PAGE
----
Meanwhile, members of some Native communities had established themselves as successful farmers and traders. Magdelaine Marcot La Framboise maintained a powerful trade enterprise following the death of her husband, and her position of advantage allowed her to help her kin avoid removal. In some parts of the western Great Lakes, the landscape also aided Native persistence in the region. Numerous rivers became significant obstacles for overland travel, especially when seasonal floods created impassable barriers. Native peoples living in swamplands in northwest Indiana and southwest Michigan managed to hold their ground much longer than other tribal communities in the region. In other cases, Native people avoided removal by accommodating the federal government, establishing alliances with missionaries, and even acquiring tracts of land that served as personal reservations.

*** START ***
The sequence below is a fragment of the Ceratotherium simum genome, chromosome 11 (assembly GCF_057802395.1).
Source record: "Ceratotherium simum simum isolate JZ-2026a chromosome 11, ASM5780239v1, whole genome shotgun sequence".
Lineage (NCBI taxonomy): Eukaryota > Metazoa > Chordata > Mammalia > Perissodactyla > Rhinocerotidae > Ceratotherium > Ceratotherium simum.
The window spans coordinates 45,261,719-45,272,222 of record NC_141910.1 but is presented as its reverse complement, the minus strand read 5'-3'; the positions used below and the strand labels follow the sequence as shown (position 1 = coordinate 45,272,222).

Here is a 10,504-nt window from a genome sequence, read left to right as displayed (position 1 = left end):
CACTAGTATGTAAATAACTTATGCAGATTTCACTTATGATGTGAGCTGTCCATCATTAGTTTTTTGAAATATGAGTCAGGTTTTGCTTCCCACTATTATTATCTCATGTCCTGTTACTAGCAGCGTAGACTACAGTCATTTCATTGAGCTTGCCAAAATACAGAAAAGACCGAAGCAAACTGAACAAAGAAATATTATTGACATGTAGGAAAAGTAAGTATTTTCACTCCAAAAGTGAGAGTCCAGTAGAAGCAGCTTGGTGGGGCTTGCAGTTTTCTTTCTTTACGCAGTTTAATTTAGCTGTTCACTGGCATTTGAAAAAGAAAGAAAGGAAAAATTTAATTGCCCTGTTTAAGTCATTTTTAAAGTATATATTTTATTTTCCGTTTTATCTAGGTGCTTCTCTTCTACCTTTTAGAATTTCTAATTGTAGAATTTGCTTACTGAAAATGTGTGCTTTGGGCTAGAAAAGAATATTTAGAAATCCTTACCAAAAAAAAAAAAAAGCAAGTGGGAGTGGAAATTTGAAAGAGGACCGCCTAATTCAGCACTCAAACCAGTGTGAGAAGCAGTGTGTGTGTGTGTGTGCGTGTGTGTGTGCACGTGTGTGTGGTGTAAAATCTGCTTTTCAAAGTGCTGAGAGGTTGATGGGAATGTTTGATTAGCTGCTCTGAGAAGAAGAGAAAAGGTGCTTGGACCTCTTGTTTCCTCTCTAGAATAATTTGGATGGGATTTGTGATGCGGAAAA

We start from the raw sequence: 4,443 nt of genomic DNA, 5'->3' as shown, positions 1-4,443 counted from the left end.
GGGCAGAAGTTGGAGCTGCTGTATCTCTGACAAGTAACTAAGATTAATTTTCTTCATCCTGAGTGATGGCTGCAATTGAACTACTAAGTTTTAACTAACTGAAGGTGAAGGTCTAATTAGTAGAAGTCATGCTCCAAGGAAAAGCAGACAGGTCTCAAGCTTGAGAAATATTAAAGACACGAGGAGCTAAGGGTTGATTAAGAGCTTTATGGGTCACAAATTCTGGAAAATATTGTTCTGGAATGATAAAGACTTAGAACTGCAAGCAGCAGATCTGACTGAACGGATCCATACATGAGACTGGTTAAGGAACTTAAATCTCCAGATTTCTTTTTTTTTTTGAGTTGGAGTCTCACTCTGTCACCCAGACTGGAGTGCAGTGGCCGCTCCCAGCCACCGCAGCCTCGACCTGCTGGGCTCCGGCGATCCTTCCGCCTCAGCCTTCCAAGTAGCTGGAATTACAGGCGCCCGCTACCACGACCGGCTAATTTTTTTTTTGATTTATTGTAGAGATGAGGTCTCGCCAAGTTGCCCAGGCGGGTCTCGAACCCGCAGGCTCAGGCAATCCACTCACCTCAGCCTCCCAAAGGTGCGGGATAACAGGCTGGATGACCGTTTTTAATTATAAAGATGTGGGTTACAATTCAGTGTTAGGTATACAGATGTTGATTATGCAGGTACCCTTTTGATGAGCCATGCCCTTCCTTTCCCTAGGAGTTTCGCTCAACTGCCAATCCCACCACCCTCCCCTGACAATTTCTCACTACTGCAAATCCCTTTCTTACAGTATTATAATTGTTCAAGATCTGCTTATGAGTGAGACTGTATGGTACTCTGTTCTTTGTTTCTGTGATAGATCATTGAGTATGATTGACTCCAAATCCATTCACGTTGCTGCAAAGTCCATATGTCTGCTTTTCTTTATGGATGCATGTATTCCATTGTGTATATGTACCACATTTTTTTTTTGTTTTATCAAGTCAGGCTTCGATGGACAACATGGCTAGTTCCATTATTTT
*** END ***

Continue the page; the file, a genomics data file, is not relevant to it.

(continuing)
Peaceful Segregation

Ho-Chunk, Mesquakie, and Sauk Indians in the region bounded by the Fox, Wisconsin, Mississippi, and Rock rivers encountered new challenges and opportunities following the War of 1812, when accommodation and adaptation eventually gave way to military conflict and removal pressures. Indians in the region began trading large quantities of lead (which provided greater economic stability than fur) with Americans, who often used it in the manufacture of ammunition. Unlike most gold and silver rushes during the 1800s, in which Native people merely responded to the mining booms in their midst, Indian lead-mining success in Illinois and Wisconsin actually attracted Euro-American settlers. The white miners, however, soon challenged Native land tenure in the region.